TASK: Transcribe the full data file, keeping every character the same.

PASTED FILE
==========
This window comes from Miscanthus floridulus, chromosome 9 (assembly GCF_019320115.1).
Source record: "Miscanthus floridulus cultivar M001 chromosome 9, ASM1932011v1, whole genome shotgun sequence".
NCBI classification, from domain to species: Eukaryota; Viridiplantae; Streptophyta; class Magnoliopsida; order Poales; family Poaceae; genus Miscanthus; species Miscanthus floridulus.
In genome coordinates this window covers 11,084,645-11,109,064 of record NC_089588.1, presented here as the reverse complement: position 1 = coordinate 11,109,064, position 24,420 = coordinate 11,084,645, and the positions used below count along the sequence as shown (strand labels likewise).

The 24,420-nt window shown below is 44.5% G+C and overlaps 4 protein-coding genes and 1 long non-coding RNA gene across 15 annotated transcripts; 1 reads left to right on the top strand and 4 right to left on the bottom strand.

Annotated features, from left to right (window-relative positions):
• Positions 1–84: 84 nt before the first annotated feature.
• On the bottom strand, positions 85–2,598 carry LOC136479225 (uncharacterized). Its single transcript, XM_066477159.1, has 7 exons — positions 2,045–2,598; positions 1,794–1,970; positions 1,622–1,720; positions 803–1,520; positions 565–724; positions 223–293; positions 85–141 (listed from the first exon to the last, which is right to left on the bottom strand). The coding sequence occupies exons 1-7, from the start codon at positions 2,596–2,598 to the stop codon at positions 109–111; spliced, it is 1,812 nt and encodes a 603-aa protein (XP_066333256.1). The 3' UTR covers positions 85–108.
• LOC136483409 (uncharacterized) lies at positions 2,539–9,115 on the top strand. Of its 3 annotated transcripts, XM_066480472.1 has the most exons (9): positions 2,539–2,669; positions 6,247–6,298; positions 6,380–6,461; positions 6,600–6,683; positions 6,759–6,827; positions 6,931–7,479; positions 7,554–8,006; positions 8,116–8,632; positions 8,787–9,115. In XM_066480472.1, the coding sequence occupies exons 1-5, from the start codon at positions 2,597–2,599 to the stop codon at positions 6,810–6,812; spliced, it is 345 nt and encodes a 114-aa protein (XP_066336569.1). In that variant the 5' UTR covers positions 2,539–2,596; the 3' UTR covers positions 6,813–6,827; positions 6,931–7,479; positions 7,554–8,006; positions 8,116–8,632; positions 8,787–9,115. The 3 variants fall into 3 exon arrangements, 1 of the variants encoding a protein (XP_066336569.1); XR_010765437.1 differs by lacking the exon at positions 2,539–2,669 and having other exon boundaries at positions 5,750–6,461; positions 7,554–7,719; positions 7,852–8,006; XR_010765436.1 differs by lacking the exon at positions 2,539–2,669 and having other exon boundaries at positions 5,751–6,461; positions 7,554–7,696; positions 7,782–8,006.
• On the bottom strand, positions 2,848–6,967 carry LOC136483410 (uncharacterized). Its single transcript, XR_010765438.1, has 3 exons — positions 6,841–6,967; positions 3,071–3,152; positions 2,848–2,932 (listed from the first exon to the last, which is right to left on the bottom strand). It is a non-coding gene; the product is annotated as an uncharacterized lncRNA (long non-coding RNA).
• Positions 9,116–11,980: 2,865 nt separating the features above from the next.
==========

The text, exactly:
This window comes from Miscanthus floridulus, chromosome 9 (assembly GCF_019320115.1).
Source record: "Miscanthus floridulus cultivar M001 chromosome 9, ASM1932011v1, whole genome shotgun sequence".
NCBI classification, from domain to species: Eukaryota; Viridiplantae; Streptophyta; class Magnoliopsida; order Poales; family Poaceae; genus Miscanthus; species Miscanthus floridulus.
In genome coordinates this window covers 11,084,645-11,109,064 of record NC_089588.1, presented here as the reverse complement: position 1 = coordinate 11,109,064, position 24,420 = coordinate 11,084,645, and the positions used below count along the sequence as shown (strand labels likewise).

The 24,420-nt window shown below is 44.5% G+C and overlaps 4 protein-coding genes and 1 long non-coding RNA gene across 15 annotated transcripts; 1 reads left to right on the top strand and 4 right to left on the bottom strand.

Annotated features, from left to right (window-relative positions):
• Positions 1–84: 84 nt before the first annotated feature.
• On the bottom strand, positions 85–2,598 carry LOC136479225 (uncharacterized). Its single transcript, XM_066477159.1, has 7 exons — positions 2,045–2,598; positions 1,794–1,970; positions 1,622–1,720; positions 803–1,520; positions 565–724; positions 223–293; positions 85–141 (listed from the first exon to the last, which is right to left on the bottom strand). The coding sequence occupies exons 1-7, from the start codon at positions 2,596–2,598 to the stop codon at positions 109–111; spliced, it is 1,812 nt and encodes a 603-aa protein (XP_066333256.1). The 3' UTR covers positions 85–108.
• LOC136483409 (uncharacterized) lies at positions 2,539–9,115 on the top strand. Of its 3 annotated transcripts, XM_066480472.1 has the most exons (9): positions 2,539–2,669; positions 6,247–6,298; positions 6,380–6,461; positions 6,600–6,683; positions 6,759–6,827; positions 6,931–7,479; positions 7,554–8,006; positions 8,116–8,632; positions 8,787–9,115. In XM_066480472.1, the coding sequence occupies exons 1-5, from the start codon at positions 2,597–2,599 to the stop codon at positions 6,810–6,812; spliced, it is 345 nt and encodes a 114-aa protein (XP_066336569.1). In that variant the 5' UTR covers positions 2,539–2,596; the 3' UTR covers positions 6,813–6,827; positions 6,931–7,479; positions 7,554–8,006; positions 8,116–8,632; positions 8,787–9,115. The 3 variants fall into 3 exon arrangements, 1 of the variants encoding a protein (XP_066336569.1); XR_010765437.1 differs by lacking the exon at positions 2,539–2,669 and having other exon boundaries at positions 5,750–6,461; positions 7,554–7,719; positions 7,852–8,006; XR_010765436.1 differs by lacking the exon at positions 2,539–2,669 and having other exon boundaries at positions 5,751–6,461; positions 7,554–7,696; positions 7,782–8,006.
• On the bottom strand, positions 2,848–6,967 carry LOC136483410 (uncharacterized). Its single transcript, XR_010765438.1, has 3 exons — positions 6,841–6,967; positions 3,071–3,152; positions 2,848–2,932 (listed from the first exon to the last, which is right to left on the bottom strand). It is a non-coding gene; the product is annotated as an uncharacterized lncRNA (long non-coding RNA).
• Positions 9,116–11,980: 2,865 nt separating the features above from the next.